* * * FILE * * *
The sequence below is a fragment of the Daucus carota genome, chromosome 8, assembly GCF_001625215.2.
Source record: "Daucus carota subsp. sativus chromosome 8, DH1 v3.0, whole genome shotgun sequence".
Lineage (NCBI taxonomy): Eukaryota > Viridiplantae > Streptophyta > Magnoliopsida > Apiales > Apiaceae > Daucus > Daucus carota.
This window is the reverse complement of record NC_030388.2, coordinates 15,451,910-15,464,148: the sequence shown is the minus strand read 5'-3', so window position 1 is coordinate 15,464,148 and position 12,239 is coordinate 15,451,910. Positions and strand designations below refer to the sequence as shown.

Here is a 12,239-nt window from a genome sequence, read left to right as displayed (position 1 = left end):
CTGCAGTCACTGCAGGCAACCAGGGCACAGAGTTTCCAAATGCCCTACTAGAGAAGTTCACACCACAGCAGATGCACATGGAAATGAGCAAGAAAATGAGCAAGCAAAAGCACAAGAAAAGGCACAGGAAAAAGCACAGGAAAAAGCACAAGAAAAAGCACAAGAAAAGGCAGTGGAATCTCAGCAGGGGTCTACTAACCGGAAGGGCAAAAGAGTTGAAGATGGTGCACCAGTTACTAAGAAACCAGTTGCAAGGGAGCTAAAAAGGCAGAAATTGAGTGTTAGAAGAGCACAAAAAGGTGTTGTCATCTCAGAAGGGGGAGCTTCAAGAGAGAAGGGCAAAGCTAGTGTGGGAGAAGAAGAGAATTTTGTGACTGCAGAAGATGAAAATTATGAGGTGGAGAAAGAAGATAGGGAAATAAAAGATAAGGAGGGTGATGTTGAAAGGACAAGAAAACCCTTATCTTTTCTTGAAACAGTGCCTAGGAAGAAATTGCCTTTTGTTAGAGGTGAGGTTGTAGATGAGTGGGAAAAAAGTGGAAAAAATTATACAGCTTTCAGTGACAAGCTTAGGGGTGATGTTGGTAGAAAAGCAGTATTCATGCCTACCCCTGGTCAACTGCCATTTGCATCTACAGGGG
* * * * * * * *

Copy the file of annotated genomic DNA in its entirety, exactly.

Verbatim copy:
The sequence below is a fragment of the Daucus carota genome, chromosome 8, assembly GCF_001625215.2.
Source record: "Daucus carota subsp. sativus chromosome 8, DH1 v3.0, whole genome shotgun sequence".
Lineage (NCBI taxonomy): Eukaryota > Viridiplantae > Streptophyta > Magnoliopsida > Apiales > Apiaceae > Daucus > Daucus carota.
This window is the reverse complement of record NC_030388.2, coordinates 15,451,910-15,464,148: the sequence shown is the minus strand read 5'-3', so window position 1 is coordinate 15,464,148 and position 12,239 is coordinate 15,451,910. Positions and strand designations below refer to the sequence as shown.

Here is a 12,239-nt window from a genome sequence, read left to right as displayed (position 1 = left end):
CTGCAGTCACTGCAGGCAACCAGGGCACAGAGTTTCCAAATGCCCTACTAGAGAAGTTCACACCACAGCAGATGCACATGGAAATGAGCAAGAAAATGAGCAAGCAAAAGCACAAGAAAAGGCACAGGAAAAAGCACAGGAAAAAGCACAAGAAAAAGCACAAGAAAAGGCAGTGGAATCTCAGCAGGGGTCTACTAACCGGAAGGGCAAAAGAGTTGAAGATGGTGCACCAGTTACTAAGAAACCAGTTGCAAGGGAGCTAAAAAGGCAGAAATTGAGTGTTAGAAGAGCACAAAAAGGTGTTGTCATCTCAGAAGGGGGAGCTTCAAGAGAGAAGGGCAAAGCTAGTGTGGGAGAAGAAGAGAATTTTGTGACTGCAGAAGATGAAAATTATGAGGTGGAGAAAGAAGATAGGGAAATAAAAGATAAGGAGGGTGATGTTGAAAGGACAAGAAAACCCTTATCTTTTCTTGAAACAGTGCCTAGGAAGAAATTGCCTTTTGTTAGAGGTGAGGTTGTAGATGAGTGGGAAAAAAGTGGAAAAAATTATACAGCTTTCAGTGACAAGCTTAGGGGTGATGTTGGTAGAAAAGCAGTATTCATGCCTACCCCTGGTCAACTGCCATTTGCATCTACAGGGG